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Lawskills.com Georgia Caselaw
COONEY v. THE STATE.
A92A1057.
SOGNIER, Chief Judge.
D.U.I. Bryan State Court. Before Judge Smith.
Sandra Cooney was charged with DUI by violating OCGA 40-6-391 (a) (2) and convicted in a bench trial of reckless driving under OCGA 40-6-390 (a). She appeals.
The evidence adduced at trial showed that at approximately 6:00 p.m. on January 27, 1991, off-duty state trooper Woodrow Glisson observed a car driven by appellant drift from the right lane into the emergency lane on Interstate 16 several times. Glisson testified that appellant "wasn't traveling very fast." He stopped appellant, who informed him that she had a headache and had taken one tablet of Fiorinal with codeine #3 prescribed by her physician. Trooper Matt Gaskin testified that no field sobriety tests were conducted.
Appellant testified that before leaving Statesboro to return to her home in Savannah she felt that she was getting a migraine headache. She had experienced migraine headaches for many years, and hoped to get home so she could lie down in a darkened room, which was the only way to relieve the migraine. She took one Fiorinal tablet, as she had done many times before. Her doctor had not told her she should not drive when she took the medication. The prescription bottle had a label cautioning the user to "[u]se care . . . when operating a vehicle," and appellant testified that she believed she was doing so by driving between 40 and 45 miles per hour in the right lane. Appellant opined that if her driving was affected, any impairment had been caused by the migraine, and not by the medication, because she had taken the medication before and she could "take one and go to [her] job."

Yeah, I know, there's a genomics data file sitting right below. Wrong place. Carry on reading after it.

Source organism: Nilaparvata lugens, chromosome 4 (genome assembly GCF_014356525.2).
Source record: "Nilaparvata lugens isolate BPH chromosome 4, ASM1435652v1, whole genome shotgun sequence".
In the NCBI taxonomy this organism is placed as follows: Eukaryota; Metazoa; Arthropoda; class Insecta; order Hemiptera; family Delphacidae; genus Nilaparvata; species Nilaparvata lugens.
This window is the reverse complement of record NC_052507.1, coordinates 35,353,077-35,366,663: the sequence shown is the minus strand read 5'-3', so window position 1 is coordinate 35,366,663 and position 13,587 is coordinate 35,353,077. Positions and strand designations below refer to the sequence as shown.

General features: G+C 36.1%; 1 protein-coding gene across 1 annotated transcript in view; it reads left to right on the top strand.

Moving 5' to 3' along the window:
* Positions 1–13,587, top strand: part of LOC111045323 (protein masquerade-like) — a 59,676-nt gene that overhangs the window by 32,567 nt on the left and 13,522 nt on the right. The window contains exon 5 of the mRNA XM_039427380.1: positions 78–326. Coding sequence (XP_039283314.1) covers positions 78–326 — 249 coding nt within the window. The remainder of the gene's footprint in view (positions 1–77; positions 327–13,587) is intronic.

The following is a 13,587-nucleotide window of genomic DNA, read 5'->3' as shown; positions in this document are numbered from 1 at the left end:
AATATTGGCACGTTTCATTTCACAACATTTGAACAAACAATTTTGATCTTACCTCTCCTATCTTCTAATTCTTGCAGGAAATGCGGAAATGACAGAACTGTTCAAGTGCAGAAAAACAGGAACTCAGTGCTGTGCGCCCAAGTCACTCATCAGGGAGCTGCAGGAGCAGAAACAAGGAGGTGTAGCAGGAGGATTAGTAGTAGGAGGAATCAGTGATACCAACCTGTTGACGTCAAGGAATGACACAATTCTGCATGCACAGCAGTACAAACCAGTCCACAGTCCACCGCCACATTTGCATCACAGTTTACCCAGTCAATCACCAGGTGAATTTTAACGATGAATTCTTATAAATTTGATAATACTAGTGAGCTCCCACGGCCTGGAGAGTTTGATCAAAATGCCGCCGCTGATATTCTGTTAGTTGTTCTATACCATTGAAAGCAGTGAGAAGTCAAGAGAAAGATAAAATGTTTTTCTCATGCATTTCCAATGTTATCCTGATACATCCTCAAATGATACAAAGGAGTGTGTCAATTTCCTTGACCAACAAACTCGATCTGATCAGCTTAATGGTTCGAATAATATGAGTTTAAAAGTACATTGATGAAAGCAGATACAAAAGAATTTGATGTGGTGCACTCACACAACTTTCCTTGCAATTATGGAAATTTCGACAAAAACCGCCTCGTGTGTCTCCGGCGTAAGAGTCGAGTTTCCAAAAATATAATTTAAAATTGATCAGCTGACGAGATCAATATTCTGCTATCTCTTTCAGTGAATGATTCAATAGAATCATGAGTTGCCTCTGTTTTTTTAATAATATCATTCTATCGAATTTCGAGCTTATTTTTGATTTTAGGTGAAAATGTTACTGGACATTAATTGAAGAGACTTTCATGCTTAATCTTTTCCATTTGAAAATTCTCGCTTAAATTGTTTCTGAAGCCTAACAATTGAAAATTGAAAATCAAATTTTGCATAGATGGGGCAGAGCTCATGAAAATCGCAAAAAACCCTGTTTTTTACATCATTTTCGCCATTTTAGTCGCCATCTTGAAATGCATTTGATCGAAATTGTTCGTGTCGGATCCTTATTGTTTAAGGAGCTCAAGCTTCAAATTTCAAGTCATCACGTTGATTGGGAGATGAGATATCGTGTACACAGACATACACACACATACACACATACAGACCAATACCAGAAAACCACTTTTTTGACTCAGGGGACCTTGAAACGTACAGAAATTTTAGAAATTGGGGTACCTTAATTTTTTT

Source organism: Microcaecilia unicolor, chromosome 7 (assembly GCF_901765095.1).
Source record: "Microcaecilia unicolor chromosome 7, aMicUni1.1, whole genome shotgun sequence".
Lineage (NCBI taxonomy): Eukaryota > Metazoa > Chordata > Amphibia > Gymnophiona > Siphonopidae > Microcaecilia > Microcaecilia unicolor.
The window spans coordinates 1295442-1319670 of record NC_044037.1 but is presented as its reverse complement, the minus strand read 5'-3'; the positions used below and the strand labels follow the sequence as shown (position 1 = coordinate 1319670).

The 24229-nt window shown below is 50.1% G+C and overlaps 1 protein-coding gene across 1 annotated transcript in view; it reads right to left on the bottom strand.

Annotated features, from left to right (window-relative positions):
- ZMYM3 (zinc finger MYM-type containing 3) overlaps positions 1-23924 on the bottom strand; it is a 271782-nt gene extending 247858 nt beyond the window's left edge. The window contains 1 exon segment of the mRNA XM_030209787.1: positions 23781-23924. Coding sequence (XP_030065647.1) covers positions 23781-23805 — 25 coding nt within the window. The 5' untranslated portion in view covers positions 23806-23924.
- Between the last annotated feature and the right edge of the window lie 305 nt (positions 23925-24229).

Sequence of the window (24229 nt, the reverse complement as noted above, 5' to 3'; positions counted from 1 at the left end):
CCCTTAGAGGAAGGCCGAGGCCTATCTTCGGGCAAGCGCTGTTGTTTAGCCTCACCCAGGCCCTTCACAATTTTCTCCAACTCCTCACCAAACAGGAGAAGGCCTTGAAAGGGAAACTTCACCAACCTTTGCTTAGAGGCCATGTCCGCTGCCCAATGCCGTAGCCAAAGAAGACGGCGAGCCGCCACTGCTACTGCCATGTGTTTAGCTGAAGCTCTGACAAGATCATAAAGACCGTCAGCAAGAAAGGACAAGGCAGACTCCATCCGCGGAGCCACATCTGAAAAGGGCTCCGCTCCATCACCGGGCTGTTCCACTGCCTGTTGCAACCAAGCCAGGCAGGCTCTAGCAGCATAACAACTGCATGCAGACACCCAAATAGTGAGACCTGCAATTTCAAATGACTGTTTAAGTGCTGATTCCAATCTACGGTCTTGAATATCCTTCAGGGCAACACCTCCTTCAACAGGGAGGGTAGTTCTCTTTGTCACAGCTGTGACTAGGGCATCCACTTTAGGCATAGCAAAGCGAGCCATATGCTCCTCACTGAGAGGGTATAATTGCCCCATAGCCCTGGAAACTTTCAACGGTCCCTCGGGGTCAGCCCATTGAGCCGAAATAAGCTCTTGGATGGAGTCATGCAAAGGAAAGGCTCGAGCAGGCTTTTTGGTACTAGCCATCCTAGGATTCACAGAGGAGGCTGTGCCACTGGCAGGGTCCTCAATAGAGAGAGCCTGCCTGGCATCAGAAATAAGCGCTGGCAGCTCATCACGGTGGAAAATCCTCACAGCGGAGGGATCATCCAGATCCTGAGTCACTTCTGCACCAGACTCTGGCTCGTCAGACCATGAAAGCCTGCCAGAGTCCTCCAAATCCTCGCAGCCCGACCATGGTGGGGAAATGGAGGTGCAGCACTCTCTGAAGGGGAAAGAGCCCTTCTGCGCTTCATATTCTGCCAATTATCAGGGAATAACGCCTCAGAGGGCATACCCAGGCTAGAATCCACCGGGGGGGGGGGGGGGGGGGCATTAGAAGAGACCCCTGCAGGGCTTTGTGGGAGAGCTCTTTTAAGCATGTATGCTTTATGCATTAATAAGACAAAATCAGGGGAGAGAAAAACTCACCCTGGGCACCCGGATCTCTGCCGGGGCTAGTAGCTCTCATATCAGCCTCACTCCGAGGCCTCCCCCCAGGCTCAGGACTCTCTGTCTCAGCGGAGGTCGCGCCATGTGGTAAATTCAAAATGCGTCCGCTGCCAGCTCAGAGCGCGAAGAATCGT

The trial judge found that the State had not carried its burden of proving the charged offense of driving while under the influence of drugs. He found, however, that reckless driving was a lesser included offense of DUI, and that the evidence showed that appellant was guilty of that offense. Appellant contends the trial court erred by finding that reckless driving is a lesser included offense of DUI. We agree and reverse.
This case is controlled by our holding in Whiteley v. State, 188 Ga. App. 129, 132-133 (5) (372 SE2d 296) (1988) that "[s]ince reckless conduct requires harm or danger to 'another person,' an element not required by OCGA 40-6-391 to be alleged and proven, it is not a lesser included offense [of DUI] as a matter of law. [Cits.] It also was not a lesser included crime as a matter of fact, because the accusation includes no allegation of harm or danger to another person and there was no proof of such at trial." Although in Whiteley the accused was charged with violating OCGA 40-6-391(a) (1), we hold that the rationale in Whiteley applies equally to a charge of violation of OCGA 40-6-391(a) (2). Accordingly, the trial court erred by adjudicating appellant guilty of reckless conduct.
A. G. Wells, Jr., Solicitor, for appellee.
Jack E. Carney, Jr., for appellant.
DECIDED SEPTEMBER 8, 1992.
Thursday May 21 08:29 EDT


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